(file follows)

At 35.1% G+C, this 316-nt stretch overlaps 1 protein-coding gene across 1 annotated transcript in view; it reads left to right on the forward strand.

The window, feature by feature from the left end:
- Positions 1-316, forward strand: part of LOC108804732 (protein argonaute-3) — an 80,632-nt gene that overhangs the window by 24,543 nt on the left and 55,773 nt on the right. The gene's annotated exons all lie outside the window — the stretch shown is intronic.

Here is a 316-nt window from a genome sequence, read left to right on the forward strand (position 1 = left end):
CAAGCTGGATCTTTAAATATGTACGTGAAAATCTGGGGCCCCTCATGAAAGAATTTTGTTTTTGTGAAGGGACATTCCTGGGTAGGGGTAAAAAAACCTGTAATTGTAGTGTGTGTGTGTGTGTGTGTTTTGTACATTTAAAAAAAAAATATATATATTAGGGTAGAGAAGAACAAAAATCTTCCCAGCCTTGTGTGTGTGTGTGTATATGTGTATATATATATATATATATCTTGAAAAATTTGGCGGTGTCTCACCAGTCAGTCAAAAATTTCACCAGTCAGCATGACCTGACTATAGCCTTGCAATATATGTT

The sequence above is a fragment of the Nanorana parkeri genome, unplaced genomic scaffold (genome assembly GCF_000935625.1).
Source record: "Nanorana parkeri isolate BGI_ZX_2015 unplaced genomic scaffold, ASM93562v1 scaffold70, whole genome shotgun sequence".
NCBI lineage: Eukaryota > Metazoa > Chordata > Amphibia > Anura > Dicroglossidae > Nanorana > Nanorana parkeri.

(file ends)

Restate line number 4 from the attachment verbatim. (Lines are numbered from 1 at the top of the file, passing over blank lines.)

Here is a 316-nt window from a genome sequence, read left to right on the forward strand (position 1 = left end):